One Thousand Beautiful Things

Over the summer, Pete bought me a book from a used book sale intriguingly titled One Thousand Beautiful Things. Shame on me for not really looking at it until two days ago, for it is a wonderful book! The best way for me to describe the book’s contents and purpose is for me to include an excerpt from the intro:

“The great German poet, Goethe, was once asked by a friend what he would suggest as a daily exercise for spiritual betterment. He said:

‘I would like to read a noble poem. I would like to see a beautiful picture. I would like to hear a bit of inspiring music. I would like to meet a great soul. And for my fellow men I would like to sy a few sensible words.’

Because we recommend this wish of the great poet to you, we offer an anthology resplendent with beautiful things to enrich your daily life.”

The book includes poems, short stories, and quotes, some by very famous authors and some by lesser-known ones. I have already stumbled upon many that I love. Here is one of my favorites so far.

Inventory at Dawn                                                                                                                                                                                                                                                       Eleanor Saltzman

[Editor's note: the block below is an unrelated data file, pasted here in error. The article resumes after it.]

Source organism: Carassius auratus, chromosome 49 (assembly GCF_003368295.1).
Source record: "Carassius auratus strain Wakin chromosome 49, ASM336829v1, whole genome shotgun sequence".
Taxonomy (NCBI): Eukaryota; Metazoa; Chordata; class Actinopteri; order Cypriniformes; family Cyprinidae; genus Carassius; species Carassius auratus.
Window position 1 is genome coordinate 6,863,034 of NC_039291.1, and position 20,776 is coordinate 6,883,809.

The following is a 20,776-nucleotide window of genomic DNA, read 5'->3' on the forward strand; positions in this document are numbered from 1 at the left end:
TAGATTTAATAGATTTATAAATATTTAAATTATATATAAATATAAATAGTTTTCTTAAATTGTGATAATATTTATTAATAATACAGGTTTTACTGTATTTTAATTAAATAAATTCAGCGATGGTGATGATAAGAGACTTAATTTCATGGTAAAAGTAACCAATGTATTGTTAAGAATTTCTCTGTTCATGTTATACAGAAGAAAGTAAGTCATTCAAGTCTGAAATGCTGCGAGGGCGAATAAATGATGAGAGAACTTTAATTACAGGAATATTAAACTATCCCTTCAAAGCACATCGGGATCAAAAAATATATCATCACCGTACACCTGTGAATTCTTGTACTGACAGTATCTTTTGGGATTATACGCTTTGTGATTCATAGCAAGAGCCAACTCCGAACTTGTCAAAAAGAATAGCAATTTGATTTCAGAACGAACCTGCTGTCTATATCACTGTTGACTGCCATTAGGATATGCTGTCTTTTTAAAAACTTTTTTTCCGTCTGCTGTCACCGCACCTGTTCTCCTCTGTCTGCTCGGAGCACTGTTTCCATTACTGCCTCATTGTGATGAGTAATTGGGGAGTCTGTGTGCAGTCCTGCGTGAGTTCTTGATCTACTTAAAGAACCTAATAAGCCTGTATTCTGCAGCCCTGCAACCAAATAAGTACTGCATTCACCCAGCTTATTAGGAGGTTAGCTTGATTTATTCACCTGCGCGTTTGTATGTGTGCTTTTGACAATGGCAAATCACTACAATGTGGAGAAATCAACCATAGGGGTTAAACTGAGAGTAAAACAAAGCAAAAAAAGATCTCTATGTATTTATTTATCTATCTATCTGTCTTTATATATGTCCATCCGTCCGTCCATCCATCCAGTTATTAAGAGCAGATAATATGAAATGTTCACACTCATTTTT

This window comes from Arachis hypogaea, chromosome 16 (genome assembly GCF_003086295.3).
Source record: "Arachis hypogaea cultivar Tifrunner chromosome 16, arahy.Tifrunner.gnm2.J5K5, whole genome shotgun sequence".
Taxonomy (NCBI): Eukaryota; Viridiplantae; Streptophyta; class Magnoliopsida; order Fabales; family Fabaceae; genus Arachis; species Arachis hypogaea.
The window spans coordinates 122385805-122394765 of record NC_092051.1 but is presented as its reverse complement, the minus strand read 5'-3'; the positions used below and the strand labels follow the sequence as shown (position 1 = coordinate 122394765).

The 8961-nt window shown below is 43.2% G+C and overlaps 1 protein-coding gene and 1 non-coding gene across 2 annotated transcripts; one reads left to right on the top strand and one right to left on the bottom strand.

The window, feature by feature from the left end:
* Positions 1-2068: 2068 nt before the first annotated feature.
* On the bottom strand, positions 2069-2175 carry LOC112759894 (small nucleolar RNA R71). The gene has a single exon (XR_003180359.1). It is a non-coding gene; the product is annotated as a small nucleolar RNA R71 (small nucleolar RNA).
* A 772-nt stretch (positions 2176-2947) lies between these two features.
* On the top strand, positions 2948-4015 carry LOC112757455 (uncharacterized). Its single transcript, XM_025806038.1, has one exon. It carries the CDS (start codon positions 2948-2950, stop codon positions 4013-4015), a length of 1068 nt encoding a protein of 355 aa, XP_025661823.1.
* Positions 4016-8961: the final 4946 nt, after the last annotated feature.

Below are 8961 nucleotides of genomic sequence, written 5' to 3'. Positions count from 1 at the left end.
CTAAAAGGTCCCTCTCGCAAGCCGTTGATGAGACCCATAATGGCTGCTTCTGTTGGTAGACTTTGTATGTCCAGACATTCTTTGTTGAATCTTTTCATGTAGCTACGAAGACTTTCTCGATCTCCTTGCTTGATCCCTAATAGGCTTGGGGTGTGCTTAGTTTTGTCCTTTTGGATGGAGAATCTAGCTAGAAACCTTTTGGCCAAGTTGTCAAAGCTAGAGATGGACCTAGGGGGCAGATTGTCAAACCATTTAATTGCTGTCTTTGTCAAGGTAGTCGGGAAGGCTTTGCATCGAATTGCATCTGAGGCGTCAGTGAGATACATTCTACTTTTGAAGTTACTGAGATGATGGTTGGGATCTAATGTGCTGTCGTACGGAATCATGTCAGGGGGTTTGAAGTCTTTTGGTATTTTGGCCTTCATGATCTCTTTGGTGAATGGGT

I have gathered violets in April
And watched the silent falling of a star.
The wind has touched my hair, and I have laid
My ear against the earth to hear the grasses
Whisper. I have shocked the new-bound oats
In summer and walked bareheaded in the rain,
Thrilling with the thunder. I have baked
A ham and sat with friends at supper. We talked
Of ghosts and Bach and vegetables, and filled
Our coffee cups again. I have kissed
My heart goodby at nightfall, and I have loved,
But deeply.
   And still to sit in the sun, to know
The breadth of tenderness deep as the earth.
And bread. And sleep. And waking after pain,
To eat my breakfast at Walden. To feel the hush
Of snow against my lips. And still to love,
But deeply.


1 Comment

  1. Karen and Sarah Woldum said,

    October 22, 2010 at 6:31 pm

    What an interesting idea for a book! The thought behind it makes me think of a homily that Fr. Joe preached a few weeks ago. It is a theme that he often preaches on – being grateful for all that we have. He told us especially to watch the tree by the St. Scholastica building as it changes in the fall. It reminds me to notice and be grateful for the many small things of beauty that we encounter every day. Right now I am thinking of our mums in the back garden, just starting to blossom for the Fall. Thanks for the post Rach!
    Love, Mom

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